Friday, October 26, 2012

A Dignity Observed by Mark Waters

She stands with statuesque dignity
On a tired, tired day,
A day preceded by too many days of back bus
A day exhausted by countless days of weary

Finger prints try to steal her
Prints inked-black on paper cards.
Her identity will not be flattened
            Into parchment solitude.

Her solitude is not isolated,
            But in solidarity
With all who have been pushed
To the back of the bus or to a shame-filled
In the shadows of the Heart.

Keep your seat,
            Let the Heart-shadows be drenched in
Keep your seat, centered in the dignity of your own beautiful
That light-filled place that is

Then stand!
Stand with statuesque
In the Identity that cannot be inked-black on paper cards.                        
Stand with dignity
In the light-filled center of your own
            True Heart! 

Saturday, October 6, 2012

Blessed By Diversity in India

Will we be remembered for what we create or for what we destroy? McMurry Assistant Chaplain Tim Palmer captured my imagination with this question during a McMurry University mission trip to India. At the time he raised the question, we were touring the Ellora Caves near Aurangabad, in the state of Maharashtra, India. These are not naturally occurring caves. Over a period of centuries, Hindu, Jain, and Buddhist artisans painstakingly carved full size temples into the side of a mountain. Later, many of the statues in the caves were defaced by Mogul warriors who feared idolatry.

Religion at its worst identifies itself through an enemy, through what it hates or destroys. I’m not singling out a particular religion. Few major religions can claim innocence. There are groups of people in virtually every religion that find their identity in opposing others, sometimes violently, sometimes simply with a holier-than-thou silence. I realize as I write this article—or as you read it—that if we are primarily thinking of those “other” religions that define themselves through opposition to an enemy, then we’ve missed the point. We have to look at ourselves first.

A major dimension of human development, of course, is self-definition through opposition, thus the “terrible twos” and adolescence. Destructive problems arise, however, when biological adults continue to define their religious identity at a “terrible two” or adolescent level. I’m not ignoring the fact that there are major problems in the world that we must resist. There is much in the world that is hurtful, violent, and destructive that we need to resist, nonviolently. But there is a huge difference between resisting that which is destructive, on the one hand, and, on the other hand, constructing our religious identity through what we oppose or hate. Mission trips and study abroad opportunities can teach us to identify ourselves through what we love rather than through what we oppose or hate.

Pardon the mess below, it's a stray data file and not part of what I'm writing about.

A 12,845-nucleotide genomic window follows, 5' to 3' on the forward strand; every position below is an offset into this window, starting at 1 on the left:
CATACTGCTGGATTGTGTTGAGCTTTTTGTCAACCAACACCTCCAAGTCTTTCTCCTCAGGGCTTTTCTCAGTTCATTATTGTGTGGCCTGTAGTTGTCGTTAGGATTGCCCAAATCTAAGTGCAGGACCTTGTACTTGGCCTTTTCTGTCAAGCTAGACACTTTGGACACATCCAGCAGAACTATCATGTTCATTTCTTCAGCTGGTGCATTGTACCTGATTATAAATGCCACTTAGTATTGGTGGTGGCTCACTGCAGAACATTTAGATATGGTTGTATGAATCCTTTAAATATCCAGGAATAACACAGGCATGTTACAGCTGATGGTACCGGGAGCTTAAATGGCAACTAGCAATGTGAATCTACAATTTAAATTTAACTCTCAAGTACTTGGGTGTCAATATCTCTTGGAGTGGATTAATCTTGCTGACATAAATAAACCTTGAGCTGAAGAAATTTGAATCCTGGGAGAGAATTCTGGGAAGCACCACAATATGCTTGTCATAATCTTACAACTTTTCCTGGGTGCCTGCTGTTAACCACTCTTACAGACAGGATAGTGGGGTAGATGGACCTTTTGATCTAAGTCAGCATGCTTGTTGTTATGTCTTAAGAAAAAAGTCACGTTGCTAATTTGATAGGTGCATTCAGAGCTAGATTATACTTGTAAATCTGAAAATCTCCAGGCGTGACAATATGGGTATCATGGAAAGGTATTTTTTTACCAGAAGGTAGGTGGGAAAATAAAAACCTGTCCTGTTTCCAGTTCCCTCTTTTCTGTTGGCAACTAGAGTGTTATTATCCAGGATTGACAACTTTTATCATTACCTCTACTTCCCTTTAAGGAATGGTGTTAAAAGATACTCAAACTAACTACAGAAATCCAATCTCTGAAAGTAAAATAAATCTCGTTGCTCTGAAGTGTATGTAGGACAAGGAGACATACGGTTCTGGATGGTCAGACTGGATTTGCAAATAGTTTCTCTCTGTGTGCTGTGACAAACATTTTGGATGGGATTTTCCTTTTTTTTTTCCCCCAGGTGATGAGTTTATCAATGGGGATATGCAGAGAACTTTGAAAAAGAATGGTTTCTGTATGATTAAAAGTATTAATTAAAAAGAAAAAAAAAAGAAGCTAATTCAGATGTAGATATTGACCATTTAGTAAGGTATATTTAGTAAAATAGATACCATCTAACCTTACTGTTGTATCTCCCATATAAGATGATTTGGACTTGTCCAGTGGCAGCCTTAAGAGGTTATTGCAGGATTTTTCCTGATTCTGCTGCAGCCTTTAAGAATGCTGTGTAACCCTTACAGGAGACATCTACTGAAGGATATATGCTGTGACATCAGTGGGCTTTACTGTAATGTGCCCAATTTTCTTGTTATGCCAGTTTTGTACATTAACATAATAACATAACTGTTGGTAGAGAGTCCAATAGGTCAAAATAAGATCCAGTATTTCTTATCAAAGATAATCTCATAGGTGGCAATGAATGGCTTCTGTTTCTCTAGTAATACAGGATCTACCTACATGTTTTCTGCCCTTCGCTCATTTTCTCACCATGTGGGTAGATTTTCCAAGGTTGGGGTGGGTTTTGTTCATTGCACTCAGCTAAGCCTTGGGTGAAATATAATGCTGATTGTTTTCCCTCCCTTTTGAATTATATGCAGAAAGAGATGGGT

In his newest book, Why Did Jesus, Moses, the Buddha, and Mohammed Cross the Road?: Christian Identity in a Multi-Faith World, Brian McLaren invites us to a creative rather than a destructive way of dealing with religious difference. He answers the question posed in the title this way: to get to the “other.”  They crossed the road to get to the “other.” He asserts, I think accurately, that if Jesus, Moses, the Buddha, and Mohammed met on the road, they would learn to get along with each other much better than many of their followers have. And they would lead us to encounters where we would discover each other as God’s children rather than as enemies.

McMurry in Motion initiatives to India and elsewhere help us to experience the reality that all God’s children are just that, God’s children. All are sisters and brothers. While in India, we discovered sisters and brothers of diverse faith backgrounds at St. John English School, at New Beginnings Children's Home, among a group of people with leprosy, and in the diversity of Indian culture. The Rev. John Dongerdive, and all the leaders of Life Light Ministries (the umbrella ministry for St. John and New Beginnings), exhibit genuine faith while, simultaneously, working in loving relationship with people of other faiths. 

Students, and all of us who participate in McMurry study abroad and mission initiatives, have the golden opportunity to learn to work together with the religious and cultural “other” to create a better world. If “mission” is essentially about sharing God’s love, then surely loving and finding community with the religious “other” is central to our mission. More, it is a means of taking responsibility for creating peace in the world. Will we be remembered for what we create or for what we destroy?